Section 34. Blacklisting of Alien OSAEC Offenders. — In coordination with the Department of Foreign Affairs (DFA), the Bureau of Immigration (BI) and the DOJ shall ensure that all convicted offenders of OSAEC, CSAEM, or similar or equivalent crimes in other jurisdictions, or those aliens reported to or being monitored by Philippine law enforcement authorities for conducting OSAEC and CSAEM activities shall not be allowed entry in the Philippines. In addition to its data system collection and database functions under Section 32, the NCC-OSAEC-CSAEM shall create and maintain an updated registry of blacklisted aliens based on the information from the DFA, BI and the DOJ.
Section 35. Age Verification Protocols. — All online providers of adult content shall be required to adopt an anonymous age verification process before granting access to adult content. Not later than one (1) year after the passage of this Act, the NTC shall complete a policy study into age-verification controls and protocols by internet intermediaries that may be put in place in order to restrict the access of children to materials within the purview of Section 3 (c) (iv) of Presidential Decree No. 1986, with the end in view of promulgating rules and regulations to this effect. Said rules and regulations governing the adoption of an anonymous age verification process shall be promulgated not later than eighteen (18) months after the passage of this Act. Nothing in this provision shall be construed as an exemption to the provisions of the “Data Privacy Act of 2012.”
Section 36. Authorized Sharing of Information. — The AMLC shall share information relating to activities prohibited under this Act with the NCC-OSAEC-CSAEM for the purpose of prosecuting offenders alleged to have committed such activities. This information may be shared among AMLA-covered institutions to facilitate compliance with their obligations as reporting entities under this Act.
Section 37. Creation of the OSAEC and CSAEM Offenders Registry. — An OSAEC and CSAEM offenders registry for both Filipino nationals and foreigners shall be created containing the following information of adult individuals convicted of OSAEC, CSAEM and other sexual offenses against children:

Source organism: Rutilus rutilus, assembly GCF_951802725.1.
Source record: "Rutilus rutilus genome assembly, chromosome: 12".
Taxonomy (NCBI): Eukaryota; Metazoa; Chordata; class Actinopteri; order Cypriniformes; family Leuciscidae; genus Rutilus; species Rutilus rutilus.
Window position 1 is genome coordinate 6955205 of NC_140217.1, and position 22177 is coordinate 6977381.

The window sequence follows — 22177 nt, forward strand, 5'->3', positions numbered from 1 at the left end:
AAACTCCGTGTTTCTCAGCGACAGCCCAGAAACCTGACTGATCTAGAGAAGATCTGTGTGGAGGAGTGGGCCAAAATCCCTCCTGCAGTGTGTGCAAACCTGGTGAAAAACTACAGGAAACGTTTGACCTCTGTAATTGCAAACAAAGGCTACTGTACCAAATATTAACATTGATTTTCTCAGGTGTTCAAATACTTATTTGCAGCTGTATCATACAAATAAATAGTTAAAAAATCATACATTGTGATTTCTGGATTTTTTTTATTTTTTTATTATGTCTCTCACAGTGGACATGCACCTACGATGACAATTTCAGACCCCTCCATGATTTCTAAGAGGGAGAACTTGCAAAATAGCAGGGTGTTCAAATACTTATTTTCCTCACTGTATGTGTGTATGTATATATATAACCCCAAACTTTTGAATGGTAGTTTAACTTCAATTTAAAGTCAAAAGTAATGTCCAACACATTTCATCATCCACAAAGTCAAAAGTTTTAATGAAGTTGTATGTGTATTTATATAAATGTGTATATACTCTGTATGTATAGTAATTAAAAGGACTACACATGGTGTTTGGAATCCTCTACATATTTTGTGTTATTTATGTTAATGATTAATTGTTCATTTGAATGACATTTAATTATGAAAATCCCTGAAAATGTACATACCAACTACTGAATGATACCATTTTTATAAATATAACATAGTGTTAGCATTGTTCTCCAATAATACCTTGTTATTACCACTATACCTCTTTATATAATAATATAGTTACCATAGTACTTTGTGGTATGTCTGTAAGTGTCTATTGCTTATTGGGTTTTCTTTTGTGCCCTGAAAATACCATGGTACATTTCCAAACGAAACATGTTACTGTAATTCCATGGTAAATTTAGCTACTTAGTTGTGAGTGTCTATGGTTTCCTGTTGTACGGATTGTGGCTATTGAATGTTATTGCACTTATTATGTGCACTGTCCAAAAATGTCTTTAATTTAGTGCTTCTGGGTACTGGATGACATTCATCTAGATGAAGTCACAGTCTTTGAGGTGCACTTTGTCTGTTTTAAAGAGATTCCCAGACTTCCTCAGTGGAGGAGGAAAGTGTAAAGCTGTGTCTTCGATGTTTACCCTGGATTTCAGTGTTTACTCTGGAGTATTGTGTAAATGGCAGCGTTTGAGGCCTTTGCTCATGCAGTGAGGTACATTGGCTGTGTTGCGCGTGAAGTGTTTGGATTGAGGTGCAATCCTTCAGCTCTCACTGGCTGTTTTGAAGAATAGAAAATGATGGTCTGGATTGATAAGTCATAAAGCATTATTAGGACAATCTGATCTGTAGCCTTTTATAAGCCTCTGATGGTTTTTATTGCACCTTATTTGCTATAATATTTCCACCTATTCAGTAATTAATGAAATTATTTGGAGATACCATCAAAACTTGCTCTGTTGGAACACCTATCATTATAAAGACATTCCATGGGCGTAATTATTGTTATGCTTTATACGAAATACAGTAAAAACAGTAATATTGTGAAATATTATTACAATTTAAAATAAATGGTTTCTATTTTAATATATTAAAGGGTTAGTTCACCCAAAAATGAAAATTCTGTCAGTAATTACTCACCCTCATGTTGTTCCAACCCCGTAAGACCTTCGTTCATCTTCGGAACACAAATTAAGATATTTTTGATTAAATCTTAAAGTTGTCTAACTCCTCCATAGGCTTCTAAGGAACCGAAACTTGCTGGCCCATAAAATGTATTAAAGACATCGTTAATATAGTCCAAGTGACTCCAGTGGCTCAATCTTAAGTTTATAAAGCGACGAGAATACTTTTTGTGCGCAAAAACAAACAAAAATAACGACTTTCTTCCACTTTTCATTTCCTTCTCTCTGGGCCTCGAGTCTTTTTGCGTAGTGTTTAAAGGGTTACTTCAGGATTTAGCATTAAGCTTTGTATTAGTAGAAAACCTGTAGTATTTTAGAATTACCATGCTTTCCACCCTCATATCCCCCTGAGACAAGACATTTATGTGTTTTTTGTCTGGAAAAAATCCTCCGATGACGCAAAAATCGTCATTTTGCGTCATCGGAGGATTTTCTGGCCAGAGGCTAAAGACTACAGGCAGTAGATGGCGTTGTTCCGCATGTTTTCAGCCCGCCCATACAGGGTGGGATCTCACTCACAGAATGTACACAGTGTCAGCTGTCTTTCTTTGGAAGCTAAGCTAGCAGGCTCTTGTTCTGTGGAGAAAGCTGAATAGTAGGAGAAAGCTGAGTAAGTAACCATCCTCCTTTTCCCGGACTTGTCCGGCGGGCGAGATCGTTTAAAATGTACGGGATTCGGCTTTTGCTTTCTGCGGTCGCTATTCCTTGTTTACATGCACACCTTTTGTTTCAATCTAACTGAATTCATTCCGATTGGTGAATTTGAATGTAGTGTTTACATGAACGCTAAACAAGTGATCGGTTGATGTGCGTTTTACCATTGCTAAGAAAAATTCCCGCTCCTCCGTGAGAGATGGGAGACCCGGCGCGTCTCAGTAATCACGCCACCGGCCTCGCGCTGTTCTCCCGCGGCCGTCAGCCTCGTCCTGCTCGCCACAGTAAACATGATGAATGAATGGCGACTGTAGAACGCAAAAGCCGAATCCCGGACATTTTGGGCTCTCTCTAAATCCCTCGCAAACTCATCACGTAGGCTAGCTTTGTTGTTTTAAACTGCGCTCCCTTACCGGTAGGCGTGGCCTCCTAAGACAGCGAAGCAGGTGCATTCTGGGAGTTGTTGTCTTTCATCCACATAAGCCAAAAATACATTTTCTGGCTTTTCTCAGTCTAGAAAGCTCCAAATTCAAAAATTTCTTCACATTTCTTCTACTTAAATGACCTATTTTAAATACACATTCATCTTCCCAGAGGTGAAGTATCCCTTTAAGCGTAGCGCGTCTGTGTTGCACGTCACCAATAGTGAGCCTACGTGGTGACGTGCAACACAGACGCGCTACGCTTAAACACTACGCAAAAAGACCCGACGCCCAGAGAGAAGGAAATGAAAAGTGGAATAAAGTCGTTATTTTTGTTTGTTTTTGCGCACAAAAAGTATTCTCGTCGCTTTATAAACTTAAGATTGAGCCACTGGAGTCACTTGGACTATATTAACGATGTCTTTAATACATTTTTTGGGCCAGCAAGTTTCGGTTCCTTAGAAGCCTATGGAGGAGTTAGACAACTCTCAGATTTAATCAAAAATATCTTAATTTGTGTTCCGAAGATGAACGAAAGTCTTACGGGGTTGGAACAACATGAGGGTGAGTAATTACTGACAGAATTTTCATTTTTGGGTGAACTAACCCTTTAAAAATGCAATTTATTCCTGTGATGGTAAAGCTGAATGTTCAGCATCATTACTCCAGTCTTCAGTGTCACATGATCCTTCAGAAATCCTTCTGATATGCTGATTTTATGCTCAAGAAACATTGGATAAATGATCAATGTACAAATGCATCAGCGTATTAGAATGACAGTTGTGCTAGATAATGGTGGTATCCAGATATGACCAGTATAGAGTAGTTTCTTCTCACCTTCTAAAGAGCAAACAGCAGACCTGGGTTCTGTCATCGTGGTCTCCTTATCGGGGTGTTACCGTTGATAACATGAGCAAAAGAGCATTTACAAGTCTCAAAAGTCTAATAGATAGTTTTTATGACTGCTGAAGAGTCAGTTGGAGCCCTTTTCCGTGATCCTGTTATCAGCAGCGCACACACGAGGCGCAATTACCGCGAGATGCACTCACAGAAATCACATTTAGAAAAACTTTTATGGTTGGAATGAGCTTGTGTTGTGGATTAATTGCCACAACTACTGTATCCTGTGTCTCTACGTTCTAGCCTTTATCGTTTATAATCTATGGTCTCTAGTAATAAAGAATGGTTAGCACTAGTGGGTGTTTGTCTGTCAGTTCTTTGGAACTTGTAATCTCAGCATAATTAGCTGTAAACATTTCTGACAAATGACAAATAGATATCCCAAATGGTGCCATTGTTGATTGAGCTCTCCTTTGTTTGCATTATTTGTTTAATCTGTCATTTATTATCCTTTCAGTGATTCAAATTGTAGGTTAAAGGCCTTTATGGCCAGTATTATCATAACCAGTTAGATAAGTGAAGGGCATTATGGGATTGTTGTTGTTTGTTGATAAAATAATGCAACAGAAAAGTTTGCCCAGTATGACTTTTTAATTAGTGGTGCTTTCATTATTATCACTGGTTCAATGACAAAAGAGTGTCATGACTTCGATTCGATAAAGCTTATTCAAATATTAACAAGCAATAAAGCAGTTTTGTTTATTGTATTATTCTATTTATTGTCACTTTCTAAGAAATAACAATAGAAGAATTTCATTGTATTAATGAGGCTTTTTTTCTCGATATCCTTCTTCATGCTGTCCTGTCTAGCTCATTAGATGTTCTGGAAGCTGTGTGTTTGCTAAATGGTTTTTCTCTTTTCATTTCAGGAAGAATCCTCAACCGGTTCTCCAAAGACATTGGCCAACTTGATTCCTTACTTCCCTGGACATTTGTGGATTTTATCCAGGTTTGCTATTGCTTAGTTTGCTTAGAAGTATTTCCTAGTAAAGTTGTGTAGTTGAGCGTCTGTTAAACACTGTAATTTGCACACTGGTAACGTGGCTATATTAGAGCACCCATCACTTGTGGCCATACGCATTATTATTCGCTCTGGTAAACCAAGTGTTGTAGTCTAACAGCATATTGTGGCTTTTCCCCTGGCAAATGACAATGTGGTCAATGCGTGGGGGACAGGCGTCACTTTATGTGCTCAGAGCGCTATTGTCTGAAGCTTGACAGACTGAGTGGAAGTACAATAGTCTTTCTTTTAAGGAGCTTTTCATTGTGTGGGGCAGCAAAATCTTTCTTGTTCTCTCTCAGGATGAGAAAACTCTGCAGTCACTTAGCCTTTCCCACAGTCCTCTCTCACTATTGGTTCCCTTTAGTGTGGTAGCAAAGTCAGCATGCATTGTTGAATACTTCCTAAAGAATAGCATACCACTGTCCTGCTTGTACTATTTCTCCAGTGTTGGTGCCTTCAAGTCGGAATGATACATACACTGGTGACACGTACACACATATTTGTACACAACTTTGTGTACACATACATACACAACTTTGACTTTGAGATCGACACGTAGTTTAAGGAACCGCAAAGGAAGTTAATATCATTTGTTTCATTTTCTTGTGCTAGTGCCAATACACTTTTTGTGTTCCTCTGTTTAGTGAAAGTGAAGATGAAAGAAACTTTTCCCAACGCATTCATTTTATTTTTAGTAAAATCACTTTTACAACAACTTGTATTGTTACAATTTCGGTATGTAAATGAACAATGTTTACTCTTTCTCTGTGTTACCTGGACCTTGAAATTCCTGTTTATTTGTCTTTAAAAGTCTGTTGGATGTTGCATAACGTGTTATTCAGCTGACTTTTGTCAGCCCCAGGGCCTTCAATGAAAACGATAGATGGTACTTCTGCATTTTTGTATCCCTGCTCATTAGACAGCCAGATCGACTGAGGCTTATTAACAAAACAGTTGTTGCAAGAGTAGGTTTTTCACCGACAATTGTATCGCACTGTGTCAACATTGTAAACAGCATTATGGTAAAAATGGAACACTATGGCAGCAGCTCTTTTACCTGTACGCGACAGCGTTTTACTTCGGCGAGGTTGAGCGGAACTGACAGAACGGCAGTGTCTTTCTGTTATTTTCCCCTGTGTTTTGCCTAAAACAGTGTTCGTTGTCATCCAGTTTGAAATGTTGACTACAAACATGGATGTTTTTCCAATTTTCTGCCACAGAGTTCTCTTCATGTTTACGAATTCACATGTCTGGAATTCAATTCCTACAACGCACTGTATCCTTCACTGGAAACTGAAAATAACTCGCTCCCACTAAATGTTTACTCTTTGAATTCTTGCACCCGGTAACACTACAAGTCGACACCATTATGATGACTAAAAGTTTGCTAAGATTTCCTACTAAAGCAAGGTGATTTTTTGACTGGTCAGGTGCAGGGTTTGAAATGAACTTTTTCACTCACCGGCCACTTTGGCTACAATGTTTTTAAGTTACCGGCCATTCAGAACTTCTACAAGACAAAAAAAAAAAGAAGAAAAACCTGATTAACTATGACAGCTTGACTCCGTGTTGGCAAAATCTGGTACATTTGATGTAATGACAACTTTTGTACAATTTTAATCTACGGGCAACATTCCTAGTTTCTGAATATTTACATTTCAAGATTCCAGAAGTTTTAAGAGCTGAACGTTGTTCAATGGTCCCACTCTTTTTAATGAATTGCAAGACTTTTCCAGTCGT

(e) complete criminal history;
(f) recent photograph; and
(g) other relevant information necessary for the proper registration of child sexual offenders.
The OSAEC and CSAEM offenders registry shall be lodged in the NCC-OSAEC-CSAEM, shall be regularly updated and shared with relevant national government authorities, and shall also be linked to international law enforcement agencies. In accordance with the provisions of the Data Privacy Act of 2012, the NCC-OSAEC-CSAEM may release relevant information that is necessary to protect the public from imminent danger concerning a specific person required to register under this section: Provided, That juvenile offenders shall not be recorded in the registry.
Section 38. Congressional Oversight Committee. — There is hereby created a Congressional Oversight Committee composed of five (5) members from the Senate of the Philippines and five (5) members from the House of Representatives. The members of the Senate shall be composed of the Chairperson of the Senate Committee on Women, Children, Family Relations and Gender Equality and the remaining four (4) members shall be appointed by the Senate President. The members of the House of Representatives shall be composed of the Chairpersons of the Committees on Welfare of Children, Revision of Laws, and Information and Communications Technology and the remaining two (2) members shall be appointed by the Speaker of the House of Representatives.